The Takata exploding air bag phenomenon has apparently reached Texas. Yesterday, Honda Motor Co. made an announcement that the driver of a 2002 Honda Accord who was killed in an accident just outside Houston earlier this month could be the latest victim of the infamous defect with Takata air bags, in which they explode and send shrapnel into the cabin.
In this case, investigators with the National Highway Traffic Safety Administration (NHTSA) have joined the Harris County Sheriff’s Department to look into what has been described as a “low-speed crash” that occurred on January 18.
The victim, 35-year-old Carlos Solis, was turning left into the parking lot of an apartment building in Spring, Texas when he hit another vehicle. According to the police report, the air bag inflated and the deputy who responded to the scene noticed a large open wound to Solis’ neck. The Harris County Institute of Forensic Sciences listed the cause of death as “blunt force injuries of the neck” in its preliminary report. The final autopsy has not been completed.
NHTSA said it was still collecting evidence about the crash, but if their investigation determines that the air bag inflator mechanism was indeed the cause of Solis’ death, he would be the sixth fatality due to this problem.
Honda stated that Solis’ vehicle was part of a voluntary recall it issued back in 2011. They noted that the car had been purchased on April 25, 2014 and that they had sent a recall letter to the previous owner in 2011, but had not sent a letter to the current owner. They are again urging anyone who owns a vehicle that is part of any air bag recall to take it in immediately to have it repaired.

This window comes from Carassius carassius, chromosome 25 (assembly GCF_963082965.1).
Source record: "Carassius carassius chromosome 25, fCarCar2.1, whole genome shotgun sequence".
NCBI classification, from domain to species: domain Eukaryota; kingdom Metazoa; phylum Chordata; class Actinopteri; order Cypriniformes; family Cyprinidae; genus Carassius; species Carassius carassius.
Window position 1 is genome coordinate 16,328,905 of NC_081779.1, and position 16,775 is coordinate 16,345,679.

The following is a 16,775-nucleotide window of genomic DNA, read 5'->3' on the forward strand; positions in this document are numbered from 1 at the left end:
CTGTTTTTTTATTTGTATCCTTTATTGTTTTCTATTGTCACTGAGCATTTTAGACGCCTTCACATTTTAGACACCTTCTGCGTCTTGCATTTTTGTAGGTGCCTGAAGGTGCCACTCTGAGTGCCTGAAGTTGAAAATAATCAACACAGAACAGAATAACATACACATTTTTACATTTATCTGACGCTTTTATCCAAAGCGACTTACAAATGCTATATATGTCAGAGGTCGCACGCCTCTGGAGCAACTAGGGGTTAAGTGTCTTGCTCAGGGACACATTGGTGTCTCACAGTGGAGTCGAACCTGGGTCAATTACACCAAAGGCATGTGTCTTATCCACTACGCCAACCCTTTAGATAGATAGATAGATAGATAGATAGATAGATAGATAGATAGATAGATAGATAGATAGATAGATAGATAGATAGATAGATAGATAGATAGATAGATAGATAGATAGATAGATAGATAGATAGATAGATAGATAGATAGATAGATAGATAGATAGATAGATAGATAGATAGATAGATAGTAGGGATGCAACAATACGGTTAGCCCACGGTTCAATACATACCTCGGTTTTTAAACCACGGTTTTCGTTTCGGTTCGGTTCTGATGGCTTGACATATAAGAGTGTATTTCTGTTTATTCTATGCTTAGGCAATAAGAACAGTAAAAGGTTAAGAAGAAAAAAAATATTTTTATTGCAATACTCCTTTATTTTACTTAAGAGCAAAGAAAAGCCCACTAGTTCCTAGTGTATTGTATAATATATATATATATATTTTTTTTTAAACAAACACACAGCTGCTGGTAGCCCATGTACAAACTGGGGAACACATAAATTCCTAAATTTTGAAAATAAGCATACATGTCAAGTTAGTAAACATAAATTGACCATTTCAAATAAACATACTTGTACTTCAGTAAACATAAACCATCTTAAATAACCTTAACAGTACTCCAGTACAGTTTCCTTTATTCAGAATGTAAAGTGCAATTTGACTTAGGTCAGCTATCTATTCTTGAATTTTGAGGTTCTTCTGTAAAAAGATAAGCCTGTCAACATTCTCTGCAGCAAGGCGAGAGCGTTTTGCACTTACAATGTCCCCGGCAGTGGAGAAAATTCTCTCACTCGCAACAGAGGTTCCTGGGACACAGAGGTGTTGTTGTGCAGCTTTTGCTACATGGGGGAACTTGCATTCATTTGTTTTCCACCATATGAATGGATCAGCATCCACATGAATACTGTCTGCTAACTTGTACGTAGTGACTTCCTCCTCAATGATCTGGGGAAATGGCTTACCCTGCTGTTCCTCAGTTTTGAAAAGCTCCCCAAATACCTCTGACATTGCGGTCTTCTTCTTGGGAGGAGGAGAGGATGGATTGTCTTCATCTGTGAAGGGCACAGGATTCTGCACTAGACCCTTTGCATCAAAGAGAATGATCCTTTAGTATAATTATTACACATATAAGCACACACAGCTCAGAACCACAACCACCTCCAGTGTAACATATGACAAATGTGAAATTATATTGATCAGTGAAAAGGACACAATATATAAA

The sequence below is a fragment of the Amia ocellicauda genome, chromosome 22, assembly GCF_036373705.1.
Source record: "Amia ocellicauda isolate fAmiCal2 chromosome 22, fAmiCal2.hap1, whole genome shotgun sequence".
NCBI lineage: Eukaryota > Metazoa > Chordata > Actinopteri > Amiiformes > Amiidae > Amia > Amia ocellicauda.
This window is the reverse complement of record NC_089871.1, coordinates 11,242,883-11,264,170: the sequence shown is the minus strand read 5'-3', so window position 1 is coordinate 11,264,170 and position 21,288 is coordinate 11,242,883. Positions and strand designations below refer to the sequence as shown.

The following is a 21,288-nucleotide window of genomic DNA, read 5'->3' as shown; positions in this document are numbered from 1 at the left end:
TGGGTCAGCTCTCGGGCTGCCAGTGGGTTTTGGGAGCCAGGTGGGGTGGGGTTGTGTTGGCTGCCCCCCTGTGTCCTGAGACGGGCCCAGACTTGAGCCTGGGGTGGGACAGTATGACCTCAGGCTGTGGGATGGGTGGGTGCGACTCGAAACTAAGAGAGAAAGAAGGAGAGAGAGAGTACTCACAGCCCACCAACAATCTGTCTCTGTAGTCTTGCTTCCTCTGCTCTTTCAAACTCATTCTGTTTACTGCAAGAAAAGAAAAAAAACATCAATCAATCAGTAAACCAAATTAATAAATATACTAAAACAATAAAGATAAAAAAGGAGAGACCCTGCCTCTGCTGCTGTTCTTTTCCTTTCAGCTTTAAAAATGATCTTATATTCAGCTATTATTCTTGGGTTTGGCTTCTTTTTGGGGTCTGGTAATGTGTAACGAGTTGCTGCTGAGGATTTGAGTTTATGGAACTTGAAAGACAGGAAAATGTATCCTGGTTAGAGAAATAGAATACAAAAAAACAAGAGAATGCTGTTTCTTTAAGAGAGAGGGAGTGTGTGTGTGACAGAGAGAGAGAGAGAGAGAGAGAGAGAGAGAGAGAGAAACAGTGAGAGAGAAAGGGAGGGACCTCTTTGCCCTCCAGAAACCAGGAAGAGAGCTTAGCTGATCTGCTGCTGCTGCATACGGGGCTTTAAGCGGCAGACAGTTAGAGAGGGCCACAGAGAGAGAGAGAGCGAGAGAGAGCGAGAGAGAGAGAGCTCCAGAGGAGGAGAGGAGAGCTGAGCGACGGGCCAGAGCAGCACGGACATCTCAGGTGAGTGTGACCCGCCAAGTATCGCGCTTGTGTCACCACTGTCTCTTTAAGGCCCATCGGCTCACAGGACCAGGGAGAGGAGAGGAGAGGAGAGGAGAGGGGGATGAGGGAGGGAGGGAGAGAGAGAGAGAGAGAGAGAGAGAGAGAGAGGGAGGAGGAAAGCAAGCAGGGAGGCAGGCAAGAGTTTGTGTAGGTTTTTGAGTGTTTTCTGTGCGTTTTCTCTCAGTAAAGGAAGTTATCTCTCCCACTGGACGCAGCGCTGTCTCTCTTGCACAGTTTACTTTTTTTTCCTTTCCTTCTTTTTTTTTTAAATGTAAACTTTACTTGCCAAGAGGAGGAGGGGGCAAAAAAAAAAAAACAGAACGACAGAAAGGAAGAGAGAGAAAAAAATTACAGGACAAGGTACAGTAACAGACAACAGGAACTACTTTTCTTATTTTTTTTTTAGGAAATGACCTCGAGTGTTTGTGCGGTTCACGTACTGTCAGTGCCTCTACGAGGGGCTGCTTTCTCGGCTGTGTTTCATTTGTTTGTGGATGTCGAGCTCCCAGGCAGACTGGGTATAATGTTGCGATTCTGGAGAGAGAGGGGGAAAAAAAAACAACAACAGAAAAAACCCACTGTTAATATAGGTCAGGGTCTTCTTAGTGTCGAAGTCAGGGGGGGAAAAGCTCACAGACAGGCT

The problem with Takata air bags is well-documented. To date, at least ten manufacturers have recalled 12 million vehicles in the U.S. and 19 million worldwide because of these problems, and lawmakers want to expand the scope. The inflators can sometimes explode with a force strong enough to blow apart a metal canister. When that canister comes apart, the metal fragments are shot into the vehicle’s passenger compartment. In addition to the five deaths confirmed so far, 64 others have been injured by this defect. According to the NHTSA and Takata, excessive exposure to high heat and humidity causes the propellant in the inflator to burn too fast, which is why the canisters blow apart.
This death hits close to home for Texas, and should remind Texans that this is a potentially very dangerous defect. It doesn’t take a high-impact highway accident to create a deadly problem. If you have received a recall letter related to Takata airbags, follow the instructions immediately. Even if you have not received one, find out if your vehicle has been recalled by using the NHTSA’s Vehicle-Identification-Number-lookup tool.
If you or a loved one has been injured or killed in an accident, and you believe a defective safety device may have been fully or partly to blame, please contact the experienced Texas Automobile Defect Attorneys at Hill Law Firm as soon as possible to protect your rights.